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The nation's life and honour bore,
Of ancient tyranny and wrong.
Awoke the warlike flame,
And men of noble name
Came to our help across the sea ;
Were with us as we strove;
And a great nation's love.
The Spaniards' anchors fell,
Inactive on the swell;
They lay so close to land,
With its shifting shoals of sand.
Should come out with his host, And joining with the Golden Duke,*
Swoop down upon our coast. So on the Sabbath afternoon We hastened at the set of sun, To get eight fireships ready
For use by dead of night,
* Duke of Medina Sidonia.
That we might drive them from the bay,
With morning's earliest light.
The sky grew dark with clouds,
Moaned sadly through the shrouds;
We heard the Autumn gale,
Of Spanish mast and sail.
The night wind as it sighed
Upon the setting tide;
More dreadful, deep, and fell.
The Spanish Captain's bell.
Stern Drake was with me on the deck,
And driven on by fear,
In wild confusion steer.
And pressed upon their track, Lest to regain his anchorage
The duke might struggle back; But higher, stronger rose the wind, With storm and strength of foes behind,
Hope of return was vain; On through the unknown North Sea's gates, On through the narrow, frowning straits
Rolled the great fleet of Spain.
And then such strife began
Nor memory of man.
And as the strong wind blew,
While fast our great shot flew.
And Seymour on the right
Rolled on the storm and fight.
Their broken ships went down,
As war had never known. As the huge bison, when at length The deep wounds sap his mighty strength
And the fleet hounds athirst for blood,
By one last effort to regain
And cast the shattered strength of Spain
Freedom 's triumphant o'er her foe, And see, upon the Flemish coast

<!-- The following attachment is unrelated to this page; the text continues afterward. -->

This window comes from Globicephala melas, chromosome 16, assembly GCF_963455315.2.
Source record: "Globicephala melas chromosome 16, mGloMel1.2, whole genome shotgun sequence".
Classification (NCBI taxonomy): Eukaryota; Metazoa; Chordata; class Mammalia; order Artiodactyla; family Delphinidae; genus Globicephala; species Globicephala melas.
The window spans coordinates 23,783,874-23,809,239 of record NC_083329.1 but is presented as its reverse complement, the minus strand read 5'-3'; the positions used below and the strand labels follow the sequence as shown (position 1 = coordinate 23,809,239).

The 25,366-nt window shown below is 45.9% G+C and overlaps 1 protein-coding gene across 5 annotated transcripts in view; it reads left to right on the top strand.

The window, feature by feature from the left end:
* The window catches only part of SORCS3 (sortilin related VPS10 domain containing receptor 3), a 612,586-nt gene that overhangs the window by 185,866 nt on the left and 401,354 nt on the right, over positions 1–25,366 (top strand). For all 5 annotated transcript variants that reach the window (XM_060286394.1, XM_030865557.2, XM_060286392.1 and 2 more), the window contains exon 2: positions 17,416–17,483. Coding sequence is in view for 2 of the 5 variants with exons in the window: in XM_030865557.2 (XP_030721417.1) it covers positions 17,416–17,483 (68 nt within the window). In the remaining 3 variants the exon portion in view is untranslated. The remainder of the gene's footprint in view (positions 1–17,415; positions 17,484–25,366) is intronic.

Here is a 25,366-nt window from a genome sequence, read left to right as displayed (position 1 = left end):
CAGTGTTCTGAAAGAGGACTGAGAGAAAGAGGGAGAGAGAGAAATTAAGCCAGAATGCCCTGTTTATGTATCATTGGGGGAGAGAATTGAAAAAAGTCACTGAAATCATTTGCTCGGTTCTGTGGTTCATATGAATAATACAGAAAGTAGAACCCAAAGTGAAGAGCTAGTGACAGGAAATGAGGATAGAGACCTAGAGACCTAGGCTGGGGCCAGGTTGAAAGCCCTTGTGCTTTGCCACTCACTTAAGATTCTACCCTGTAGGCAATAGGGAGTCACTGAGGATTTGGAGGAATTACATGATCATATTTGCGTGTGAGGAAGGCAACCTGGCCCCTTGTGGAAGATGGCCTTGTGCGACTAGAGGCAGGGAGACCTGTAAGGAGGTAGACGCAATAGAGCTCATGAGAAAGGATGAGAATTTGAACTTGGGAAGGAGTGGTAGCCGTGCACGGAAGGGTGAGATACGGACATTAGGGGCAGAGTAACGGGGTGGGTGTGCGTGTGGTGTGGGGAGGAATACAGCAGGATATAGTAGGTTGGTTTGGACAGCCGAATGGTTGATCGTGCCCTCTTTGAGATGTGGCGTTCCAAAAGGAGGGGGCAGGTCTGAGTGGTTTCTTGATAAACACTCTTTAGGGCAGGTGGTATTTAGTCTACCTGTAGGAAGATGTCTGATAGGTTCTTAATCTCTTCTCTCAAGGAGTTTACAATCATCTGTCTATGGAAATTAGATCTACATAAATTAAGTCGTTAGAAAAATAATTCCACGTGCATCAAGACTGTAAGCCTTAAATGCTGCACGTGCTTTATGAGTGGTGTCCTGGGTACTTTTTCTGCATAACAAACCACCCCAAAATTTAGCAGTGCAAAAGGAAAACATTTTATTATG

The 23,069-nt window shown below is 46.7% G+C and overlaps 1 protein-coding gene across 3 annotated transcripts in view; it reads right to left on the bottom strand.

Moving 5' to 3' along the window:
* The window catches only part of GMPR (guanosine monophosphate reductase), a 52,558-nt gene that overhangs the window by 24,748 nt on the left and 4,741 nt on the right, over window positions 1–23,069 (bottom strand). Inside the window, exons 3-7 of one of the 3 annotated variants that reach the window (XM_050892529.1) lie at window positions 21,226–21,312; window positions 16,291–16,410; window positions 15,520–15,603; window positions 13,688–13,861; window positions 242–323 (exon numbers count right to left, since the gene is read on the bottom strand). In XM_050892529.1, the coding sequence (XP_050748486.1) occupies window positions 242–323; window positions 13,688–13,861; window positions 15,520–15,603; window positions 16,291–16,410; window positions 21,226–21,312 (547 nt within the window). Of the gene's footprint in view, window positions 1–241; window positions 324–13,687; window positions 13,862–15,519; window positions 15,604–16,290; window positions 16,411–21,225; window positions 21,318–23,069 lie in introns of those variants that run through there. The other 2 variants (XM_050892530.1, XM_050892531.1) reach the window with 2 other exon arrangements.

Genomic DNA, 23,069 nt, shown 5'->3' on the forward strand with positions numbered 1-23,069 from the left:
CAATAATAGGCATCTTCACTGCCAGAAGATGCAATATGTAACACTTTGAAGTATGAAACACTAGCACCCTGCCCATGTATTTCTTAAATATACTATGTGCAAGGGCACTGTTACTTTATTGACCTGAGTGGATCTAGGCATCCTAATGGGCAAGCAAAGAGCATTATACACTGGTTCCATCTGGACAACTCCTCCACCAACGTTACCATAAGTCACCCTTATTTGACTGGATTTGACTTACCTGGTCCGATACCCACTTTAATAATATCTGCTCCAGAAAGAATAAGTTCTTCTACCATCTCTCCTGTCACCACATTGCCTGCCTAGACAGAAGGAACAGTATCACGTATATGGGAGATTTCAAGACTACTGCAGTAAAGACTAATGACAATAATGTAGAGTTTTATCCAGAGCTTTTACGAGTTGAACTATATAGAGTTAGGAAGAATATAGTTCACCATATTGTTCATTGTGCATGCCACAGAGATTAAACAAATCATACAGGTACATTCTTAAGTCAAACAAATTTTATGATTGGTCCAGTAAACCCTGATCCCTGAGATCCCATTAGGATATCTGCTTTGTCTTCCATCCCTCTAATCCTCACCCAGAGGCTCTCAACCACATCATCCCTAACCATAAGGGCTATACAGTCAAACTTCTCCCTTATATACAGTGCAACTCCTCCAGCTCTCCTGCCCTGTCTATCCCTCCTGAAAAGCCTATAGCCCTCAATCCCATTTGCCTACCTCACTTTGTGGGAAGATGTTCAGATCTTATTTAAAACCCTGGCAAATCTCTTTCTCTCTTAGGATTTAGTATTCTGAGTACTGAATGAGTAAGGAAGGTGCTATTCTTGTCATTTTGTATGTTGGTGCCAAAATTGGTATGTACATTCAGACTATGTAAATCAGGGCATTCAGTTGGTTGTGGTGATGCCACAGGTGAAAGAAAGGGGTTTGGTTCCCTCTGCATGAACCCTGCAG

In headlong rout they're driven now; The wind sweeps round, they slowly clear
The treacherous shoals, the riven sail They spread to catch the blast, in fear
More of the battle than the gale. Northward toiled the straining ships
Through the deep valleys of the sea, While our fleet upon their weather-beam
And higher rolls the wave,
Their shipwrecked mates to save;
Rescued their sailors as we passed, Who dropped astern as their comrades fled
Northward 'fore the driving blast. Thus toiled the remnant of that host Round Scotland's stern and rugged coast,
In the long reach to Spain. And few of those whose hearts beat high When they embarked in warlike joy, While deeper gladness dimmed their eye,
Ever saw home again.
Her wealth, her prowess shall decay,
Which ne'er shall pass away.
This England's power shall know,
Her name and valour glow.
That rules the heaving wave ;
A tyrant or a slave.
By foot of man untrod,
And hold the truth of God.
To the soft and glowing west,
On all her blessing rest.
THE WINTER NIGHT'S DREAM.
Go, little story, written all for love,
Quaint memory, and comfortable mirth;
Take it, oh reader, then for what it's worth.
War has been sung and praised in every age,
From grand old Homer to the last“ Gazette; Arms and the man upon
page Bear off the palm from husbandry; the debt